Reflections on the evolution of the dog


Doctor alberto palleroniI write these lines after a long conversation with Dr. Alberto Palleroni, an expert in psychology and animal neurology at Harvard University. To give you an idea. On the day of Felix Rodríguez de la Fuente’s tragic accident on his trip to Alaska, Alberto was traveling with him in another helicopter. The dog and human being have been sharing paths for a long time. These have not always been in favor of the company, but rather of the need of both. The wolf shared the carrion that the human left of the large prey and the human shared the hunt for the small pieces hunted by the wolf. Little by little our species have adapted in a surprising way. Together we chased prey for 160 kilometers to hunt them down. Biomechanically we were practically the only ones who could be prepared. We evolve with them and thanks to them. We conquered the Arctic and the Middle East thanks to your help. Even Muhammad introduced into the Qur’an a note about the importance of the Salukis, an ancestral breed of dog without which there was no way to survive on the Great Plains. Against the low image that the dog enjoyed, they realized that they had to be taken care of and respected.YA003100 The Saluki is the most evolved dog. Our survival depended on its purity. They can run at 80 kilometers per hour for about 16 kilometers which no dam was able to withstand no matter how fast it was. Over the past 200 years, our endeavor to create artificial breeds tailored solely to our contemporary needs has not been a fair deal for such an old friend. Most of the pathologies in the hip of current dog breeds is due to artificial variation of the knee angle. What is known by a companion of Alberto Palleroni, Dr. Donald B. Slocum, world-renowned leader in orthopedics and one of the fathers of sports medicine as a subspecialty of Orthopedics. One of its legacies are the well-known Slocum plates used in veterinary orthopedic surgery globally. The angle of the knee has come to vary, in relation to the ancient Saluki race, up to 30 degrees. Biomechanically that variation is what is wreaking havoc on the hips of today’s races. Hopefully we will find together, a way to redirect the deep wound we have made in the DNA of our millenary companions.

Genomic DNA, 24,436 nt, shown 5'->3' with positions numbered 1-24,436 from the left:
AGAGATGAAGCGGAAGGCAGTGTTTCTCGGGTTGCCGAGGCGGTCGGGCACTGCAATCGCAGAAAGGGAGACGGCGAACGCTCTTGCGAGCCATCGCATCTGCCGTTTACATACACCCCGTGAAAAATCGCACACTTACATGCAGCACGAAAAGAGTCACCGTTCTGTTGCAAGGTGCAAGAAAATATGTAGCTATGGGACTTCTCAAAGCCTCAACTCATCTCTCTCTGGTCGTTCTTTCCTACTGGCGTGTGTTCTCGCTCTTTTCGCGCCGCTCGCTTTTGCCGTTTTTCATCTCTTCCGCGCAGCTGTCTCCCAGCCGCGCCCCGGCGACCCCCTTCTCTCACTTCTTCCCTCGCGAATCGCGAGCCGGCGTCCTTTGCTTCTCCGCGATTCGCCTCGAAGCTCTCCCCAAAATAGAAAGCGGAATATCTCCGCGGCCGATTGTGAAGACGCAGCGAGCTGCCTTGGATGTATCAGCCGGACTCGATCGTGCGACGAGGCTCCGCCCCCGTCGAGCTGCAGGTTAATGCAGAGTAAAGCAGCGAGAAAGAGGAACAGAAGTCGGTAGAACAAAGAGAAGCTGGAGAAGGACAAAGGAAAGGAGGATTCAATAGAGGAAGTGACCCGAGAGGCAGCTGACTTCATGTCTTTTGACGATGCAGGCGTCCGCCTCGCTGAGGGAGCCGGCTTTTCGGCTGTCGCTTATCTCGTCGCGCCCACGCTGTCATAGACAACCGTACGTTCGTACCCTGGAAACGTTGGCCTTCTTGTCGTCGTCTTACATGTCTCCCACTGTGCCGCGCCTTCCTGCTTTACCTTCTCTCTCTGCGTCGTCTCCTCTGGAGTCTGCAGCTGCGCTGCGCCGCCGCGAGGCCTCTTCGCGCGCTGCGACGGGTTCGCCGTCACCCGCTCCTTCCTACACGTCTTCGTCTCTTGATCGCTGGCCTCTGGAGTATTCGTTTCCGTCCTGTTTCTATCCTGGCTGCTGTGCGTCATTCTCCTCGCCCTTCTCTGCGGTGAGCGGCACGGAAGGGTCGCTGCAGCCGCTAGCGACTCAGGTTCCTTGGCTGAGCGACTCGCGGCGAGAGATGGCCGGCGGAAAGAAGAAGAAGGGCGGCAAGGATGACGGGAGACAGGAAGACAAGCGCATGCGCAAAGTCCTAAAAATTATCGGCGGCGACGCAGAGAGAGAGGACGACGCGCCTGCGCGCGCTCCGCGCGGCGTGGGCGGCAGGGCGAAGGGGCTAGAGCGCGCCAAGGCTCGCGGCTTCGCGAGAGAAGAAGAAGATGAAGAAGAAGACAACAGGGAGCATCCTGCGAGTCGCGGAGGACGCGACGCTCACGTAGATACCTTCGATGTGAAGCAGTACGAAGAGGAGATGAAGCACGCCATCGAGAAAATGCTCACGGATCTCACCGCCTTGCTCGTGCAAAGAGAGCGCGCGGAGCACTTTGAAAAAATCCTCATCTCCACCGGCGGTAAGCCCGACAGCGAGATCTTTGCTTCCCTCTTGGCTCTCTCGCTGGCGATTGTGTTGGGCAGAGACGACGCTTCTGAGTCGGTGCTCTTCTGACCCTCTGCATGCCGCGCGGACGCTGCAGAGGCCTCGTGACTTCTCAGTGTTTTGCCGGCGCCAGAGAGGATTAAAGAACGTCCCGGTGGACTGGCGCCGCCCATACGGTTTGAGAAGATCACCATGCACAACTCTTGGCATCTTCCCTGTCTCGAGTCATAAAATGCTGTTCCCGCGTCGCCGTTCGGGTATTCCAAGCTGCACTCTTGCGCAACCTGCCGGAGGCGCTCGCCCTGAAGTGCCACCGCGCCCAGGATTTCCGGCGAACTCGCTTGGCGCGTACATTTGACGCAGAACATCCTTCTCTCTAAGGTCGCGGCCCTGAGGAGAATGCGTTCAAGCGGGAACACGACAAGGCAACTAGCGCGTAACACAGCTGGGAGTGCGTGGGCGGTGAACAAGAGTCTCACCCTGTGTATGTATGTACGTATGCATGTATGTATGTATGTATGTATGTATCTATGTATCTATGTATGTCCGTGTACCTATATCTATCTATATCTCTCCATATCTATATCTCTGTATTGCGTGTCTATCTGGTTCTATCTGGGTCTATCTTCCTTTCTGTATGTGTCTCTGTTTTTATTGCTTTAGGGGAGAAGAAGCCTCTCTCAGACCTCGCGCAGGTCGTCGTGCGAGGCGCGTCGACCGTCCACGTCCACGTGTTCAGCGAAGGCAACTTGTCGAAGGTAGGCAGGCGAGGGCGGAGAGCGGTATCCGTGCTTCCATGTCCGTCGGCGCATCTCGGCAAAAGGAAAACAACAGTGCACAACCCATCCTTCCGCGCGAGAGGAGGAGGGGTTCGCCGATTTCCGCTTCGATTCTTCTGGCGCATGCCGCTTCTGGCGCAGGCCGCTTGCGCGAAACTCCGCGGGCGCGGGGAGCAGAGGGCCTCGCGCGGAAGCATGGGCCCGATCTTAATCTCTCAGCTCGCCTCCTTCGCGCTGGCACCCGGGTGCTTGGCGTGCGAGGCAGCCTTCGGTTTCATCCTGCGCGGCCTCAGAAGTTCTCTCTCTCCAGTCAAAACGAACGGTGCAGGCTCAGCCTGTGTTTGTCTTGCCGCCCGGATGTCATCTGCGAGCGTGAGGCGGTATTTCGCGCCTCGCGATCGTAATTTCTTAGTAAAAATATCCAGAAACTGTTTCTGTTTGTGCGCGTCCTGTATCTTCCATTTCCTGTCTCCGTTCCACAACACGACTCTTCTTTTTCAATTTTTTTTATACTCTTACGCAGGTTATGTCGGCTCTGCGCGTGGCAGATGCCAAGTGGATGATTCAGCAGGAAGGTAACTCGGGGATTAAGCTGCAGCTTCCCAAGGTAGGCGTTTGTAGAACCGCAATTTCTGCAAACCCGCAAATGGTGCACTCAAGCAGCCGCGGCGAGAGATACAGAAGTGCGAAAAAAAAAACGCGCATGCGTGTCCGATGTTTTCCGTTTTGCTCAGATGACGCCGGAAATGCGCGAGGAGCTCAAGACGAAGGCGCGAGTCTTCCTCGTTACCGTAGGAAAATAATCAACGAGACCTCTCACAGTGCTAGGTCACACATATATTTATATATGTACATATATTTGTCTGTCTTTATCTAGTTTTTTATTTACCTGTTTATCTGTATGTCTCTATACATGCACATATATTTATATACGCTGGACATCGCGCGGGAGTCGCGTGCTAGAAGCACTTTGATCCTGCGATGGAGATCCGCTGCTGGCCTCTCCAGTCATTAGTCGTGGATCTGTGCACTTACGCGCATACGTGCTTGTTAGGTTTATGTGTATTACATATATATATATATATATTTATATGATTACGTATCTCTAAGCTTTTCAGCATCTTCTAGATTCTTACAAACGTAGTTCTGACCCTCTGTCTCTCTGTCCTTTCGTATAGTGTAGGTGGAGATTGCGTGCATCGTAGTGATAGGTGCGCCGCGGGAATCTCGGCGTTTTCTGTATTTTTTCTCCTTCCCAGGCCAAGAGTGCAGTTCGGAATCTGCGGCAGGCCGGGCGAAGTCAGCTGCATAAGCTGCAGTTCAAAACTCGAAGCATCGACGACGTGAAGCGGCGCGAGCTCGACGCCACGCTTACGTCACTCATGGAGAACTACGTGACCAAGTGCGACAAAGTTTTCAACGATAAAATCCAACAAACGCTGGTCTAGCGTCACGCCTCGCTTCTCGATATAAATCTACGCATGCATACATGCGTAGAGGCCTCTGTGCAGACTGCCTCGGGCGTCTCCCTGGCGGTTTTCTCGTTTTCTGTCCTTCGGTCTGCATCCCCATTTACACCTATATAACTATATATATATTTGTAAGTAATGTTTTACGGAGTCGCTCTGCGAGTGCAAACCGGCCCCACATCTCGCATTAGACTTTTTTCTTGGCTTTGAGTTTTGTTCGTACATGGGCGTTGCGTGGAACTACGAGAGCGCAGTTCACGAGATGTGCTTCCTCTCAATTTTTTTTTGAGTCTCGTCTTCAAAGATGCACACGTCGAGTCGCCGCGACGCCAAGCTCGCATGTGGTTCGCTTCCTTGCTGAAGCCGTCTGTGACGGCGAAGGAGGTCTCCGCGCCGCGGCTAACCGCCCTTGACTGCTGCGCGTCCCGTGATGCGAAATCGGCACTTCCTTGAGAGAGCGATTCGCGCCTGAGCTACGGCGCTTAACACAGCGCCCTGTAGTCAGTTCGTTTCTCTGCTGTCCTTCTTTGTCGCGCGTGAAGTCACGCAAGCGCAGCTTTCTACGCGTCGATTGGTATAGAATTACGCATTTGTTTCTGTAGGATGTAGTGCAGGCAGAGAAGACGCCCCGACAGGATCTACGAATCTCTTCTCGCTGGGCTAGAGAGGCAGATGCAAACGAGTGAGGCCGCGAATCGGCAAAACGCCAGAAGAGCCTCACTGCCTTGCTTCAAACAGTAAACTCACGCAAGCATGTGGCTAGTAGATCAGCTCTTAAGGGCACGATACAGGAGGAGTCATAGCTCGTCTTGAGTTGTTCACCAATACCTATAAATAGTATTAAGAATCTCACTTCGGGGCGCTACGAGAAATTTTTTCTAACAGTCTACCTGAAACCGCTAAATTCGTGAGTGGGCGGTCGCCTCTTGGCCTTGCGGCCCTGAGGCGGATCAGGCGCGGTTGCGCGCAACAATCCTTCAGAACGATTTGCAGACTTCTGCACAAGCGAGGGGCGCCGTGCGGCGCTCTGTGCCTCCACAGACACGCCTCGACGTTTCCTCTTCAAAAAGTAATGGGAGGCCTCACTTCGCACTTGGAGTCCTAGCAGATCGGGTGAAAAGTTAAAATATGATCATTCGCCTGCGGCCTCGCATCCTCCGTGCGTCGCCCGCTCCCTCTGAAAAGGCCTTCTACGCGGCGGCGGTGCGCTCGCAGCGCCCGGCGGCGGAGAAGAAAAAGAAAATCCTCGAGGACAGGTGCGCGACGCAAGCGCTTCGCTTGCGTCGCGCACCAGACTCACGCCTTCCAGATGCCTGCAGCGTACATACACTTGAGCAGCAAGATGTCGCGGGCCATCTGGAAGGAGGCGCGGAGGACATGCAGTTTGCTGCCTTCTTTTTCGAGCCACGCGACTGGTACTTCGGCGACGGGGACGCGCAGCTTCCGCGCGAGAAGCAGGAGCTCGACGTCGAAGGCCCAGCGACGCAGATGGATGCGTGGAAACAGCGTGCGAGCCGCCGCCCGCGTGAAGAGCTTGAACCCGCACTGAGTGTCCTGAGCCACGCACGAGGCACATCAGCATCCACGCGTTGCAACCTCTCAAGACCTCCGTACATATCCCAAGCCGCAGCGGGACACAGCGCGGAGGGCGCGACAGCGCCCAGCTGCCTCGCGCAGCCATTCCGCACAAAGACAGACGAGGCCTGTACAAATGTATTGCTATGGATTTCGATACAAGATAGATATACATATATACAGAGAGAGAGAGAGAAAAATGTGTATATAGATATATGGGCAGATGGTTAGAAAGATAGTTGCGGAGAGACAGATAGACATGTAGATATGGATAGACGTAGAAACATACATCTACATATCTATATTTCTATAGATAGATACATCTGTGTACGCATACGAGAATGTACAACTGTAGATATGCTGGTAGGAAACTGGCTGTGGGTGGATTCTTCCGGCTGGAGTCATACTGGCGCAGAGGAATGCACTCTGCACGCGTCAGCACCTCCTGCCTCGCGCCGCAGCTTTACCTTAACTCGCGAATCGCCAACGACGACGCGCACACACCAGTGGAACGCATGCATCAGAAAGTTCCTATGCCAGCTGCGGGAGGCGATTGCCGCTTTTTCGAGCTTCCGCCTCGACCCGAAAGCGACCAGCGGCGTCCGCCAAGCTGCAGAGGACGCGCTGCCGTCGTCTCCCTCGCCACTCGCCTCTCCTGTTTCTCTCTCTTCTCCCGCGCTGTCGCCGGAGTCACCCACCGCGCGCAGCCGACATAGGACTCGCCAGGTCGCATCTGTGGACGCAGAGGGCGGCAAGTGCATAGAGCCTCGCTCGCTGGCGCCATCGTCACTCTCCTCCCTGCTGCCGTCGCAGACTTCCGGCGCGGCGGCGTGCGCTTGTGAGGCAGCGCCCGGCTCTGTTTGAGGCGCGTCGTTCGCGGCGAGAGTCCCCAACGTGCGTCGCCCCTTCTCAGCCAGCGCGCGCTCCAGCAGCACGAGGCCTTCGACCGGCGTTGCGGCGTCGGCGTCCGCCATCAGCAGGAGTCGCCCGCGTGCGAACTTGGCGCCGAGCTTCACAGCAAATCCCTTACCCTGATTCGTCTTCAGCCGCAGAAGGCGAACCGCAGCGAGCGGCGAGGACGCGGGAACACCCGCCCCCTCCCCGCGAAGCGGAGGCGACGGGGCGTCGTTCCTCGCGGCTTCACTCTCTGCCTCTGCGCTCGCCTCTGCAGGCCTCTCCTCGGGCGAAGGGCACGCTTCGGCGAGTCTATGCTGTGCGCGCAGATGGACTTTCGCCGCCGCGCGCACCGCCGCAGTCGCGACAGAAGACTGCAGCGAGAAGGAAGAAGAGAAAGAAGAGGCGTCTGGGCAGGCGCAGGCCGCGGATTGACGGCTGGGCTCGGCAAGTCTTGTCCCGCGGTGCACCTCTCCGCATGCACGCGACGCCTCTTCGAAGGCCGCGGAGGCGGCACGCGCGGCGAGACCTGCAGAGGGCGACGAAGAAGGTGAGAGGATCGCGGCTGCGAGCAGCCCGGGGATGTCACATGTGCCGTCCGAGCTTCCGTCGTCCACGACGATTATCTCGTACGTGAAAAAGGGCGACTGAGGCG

Toni Fernandez

Founder of Ortocanis

Ayudas para perros con artrosis

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